“So,” Haslam continued, “we’ve communicated that to Volkswagen. Ultimately, like I said, we want to see them [Volkswagen] grow here.”
Meanwhile, an international labor expert said that German labor leaders backing the organizing effort in Chattanooga could influence whether a potential new model is produced in Tennessee or Mexico. Lowell Turner, a Cornell University international and comparative labor professor, said he interpreted a statement last week by a top leader in VW’s global works council to mean that “We’d like to see representation [in Chattanooga] and for it to happen before we look at expansion there.”
“If we can expand somewhere else with a more friendly environment, why expand in a place that’s hostile to unions and worker representation,” Turner said he thought was the message.
Last week, VW Group deputy works council chief Stephan Wolf threatened to block expansion in Chattanooga unless a similar labor panel is put into place at the factory.
The Chattanooga Times-Free Press has a rundown on the “increasingly pitched battle over unionizing Volkswagen’s auto assembly plant” in Southeast Tennessee. A Washington, D.C.-based group is ramping up a summer-long campaign to convince plant workers and Chattanoogans in general about what it calls “devastating” consequences for the factory, city and state should the employees unionize.
Pro-union forces, such as the Michigan-based United Auto Workers, continue to press their case for what they say is “a new model” where the workforce and management aren’t adversarial but rather vie for the same goal.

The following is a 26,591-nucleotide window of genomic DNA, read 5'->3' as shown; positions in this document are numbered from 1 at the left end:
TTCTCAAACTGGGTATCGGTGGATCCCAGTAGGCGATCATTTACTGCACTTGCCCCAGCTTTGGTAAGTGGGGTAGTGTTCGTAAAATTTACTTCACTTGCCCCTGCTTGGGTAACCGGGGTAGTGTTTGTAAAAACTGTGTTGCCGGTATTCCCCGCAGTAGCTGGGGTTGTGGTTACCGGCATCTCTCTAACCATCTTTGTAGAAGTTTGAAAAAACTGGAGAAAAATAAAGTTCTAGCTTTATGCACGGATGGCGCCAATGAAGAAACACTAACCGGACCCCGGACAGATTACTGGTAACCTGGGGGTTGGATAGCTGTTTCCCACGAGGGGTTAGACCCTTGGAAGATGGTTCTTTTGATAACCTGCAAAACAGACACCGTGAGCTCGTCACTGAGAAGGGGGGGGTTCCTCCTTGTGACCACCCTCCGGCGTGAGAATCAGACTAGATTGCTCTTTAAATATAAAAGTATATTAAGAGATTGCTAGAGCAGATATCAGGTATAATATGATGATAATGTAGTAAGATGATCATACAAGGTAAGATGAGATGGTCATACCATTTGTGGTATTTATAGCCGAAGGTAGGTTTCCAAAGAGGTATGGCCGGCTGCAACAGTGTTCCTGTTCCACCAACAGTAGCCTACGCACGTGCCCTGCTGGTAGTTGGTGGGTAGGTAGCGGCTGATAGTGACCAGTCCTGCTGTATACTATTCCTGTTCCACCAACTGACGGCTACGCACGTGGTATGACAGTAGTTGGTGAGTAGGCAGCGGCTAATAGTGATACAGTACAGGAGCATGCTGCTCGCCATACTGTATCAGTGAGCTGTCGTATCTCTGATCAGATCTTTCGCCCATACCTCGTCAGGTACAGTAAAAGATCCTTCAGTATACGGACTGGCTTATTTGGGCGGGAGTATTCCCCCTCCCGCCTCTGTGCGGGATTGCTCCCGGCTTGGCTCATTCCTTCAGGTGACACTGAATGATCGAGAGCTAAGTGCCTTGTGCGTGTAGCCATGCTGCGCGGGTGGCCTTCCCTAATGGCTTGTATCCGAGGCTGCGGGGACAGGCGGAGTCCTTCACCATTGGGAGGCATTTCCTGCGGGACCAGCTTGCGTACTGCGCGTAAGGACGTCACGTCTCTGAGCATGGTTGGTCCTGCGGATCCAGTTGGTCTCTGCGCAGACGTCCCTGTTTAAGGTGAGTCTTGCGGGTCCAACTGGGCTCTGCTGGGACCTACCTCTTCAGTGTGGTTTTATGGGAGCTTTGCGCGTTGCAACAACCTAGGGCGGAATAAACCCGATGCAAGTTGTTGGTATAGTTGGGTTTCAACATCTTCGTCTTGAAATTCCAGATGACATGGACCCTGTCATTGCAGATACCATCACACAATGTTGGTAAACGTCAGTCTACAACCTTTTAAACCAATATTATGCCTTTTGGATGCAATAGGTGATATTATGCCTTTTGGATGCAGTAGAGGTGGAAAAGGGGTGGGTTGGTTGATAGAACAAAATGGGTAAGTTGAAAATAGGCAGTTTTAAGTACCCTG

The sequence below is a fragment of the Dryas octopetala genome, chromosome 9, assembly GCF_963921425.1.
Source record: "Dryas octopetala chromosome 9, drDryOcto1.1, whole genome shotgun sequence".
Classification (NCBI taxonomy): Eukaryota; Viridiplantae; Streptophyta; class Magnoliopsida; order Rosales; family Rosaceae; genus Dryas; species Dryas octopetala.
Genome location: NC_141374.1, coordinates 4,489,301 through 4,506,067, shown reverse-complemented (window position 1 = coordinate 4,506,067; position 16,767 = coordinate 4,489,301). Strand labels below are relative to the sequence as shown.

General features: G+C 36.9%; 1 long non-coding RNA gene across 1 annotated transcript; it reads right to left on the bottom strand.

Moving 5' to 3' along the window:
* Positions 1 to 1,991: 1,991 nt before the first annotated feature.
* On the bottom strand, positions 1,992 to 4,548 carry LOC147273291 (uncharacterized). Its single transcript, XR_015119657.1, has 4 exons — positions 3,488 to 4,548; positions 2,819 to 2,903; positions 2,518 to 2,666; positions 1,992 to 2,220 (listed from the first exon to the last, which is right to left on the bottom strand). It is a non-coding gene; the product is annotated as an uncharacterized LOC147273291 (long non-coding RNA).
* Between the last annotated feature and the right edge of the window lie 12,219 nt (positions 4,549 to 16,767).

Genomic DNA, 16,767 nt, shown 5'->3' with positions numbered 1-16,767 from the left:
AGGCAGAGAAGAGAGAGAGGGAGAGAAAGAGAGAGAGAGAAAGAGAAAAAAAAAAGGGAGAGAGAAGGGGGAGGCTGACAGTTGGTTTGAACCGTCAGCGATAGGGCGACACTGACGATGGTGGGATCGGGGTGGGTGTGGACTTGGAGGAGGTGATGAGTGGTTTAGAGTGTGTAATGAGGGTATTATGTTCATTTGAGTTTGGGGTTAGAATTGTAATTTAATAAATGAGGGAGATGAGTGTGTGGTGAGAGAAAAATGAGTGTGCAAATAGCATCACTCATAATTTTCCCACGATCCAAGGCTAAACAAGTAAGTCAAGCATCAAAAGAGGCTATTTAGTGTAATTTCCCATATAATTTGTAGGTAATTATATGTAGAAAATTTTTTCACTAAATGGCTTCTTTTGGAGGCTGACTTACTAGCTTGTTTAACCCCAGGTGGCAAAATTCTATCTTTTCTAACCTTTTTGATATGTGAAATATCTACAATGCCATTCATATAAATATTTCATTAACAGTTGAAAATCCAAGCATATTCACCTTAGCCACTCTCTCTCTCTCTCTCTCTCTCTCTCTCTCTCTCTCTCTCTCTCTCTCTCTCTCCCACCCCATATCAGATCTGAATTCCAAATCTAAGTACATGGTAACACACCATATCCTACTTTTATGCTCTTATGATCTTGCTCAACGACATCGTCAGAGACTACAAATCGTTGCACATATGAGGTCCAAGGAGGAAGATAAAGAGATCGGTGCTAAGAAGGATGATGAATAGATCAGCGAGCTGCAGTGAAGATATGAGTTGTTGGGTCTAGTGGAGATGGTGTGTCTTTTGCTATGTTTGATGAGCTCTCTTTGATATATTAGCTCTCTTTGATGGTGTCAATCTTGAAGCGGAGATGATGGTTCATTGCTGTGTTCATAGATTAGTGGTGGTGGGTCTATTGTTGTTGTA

Matt Patterson, senior fellow at the Competitive Enterprise Institute’s Center For Economic Freedom, said his group has put up a billboard on Highway 153, just a few miles from the VW plant, to help get its message across about the dangers of unions and the UAW.
The billboard depicts a rundown former Detroit, Mich., auto plant and states “Auto unions ATE Detroit. Next meal: Chattanooga?”
Plans are to begin efforts to educate business leaders, politicians and citizens “about the history, tactics and legacy of this powerful union,” according to a website, WorkplaceChoice.org, sponsored by the group.
Patterson said he’s talking with local tea party activists to discuss strategy in terms of distributing materials such as pamphlets.
…Ed Hunter, a Volkswagen employee and union supporter, said education efforts are ongoing to inform employees about a German-style works council labor board and “the new UAW.”
“Our group is expanding every day,” he said, adding that people see the German model as one in which “everybody is working for the same goal.”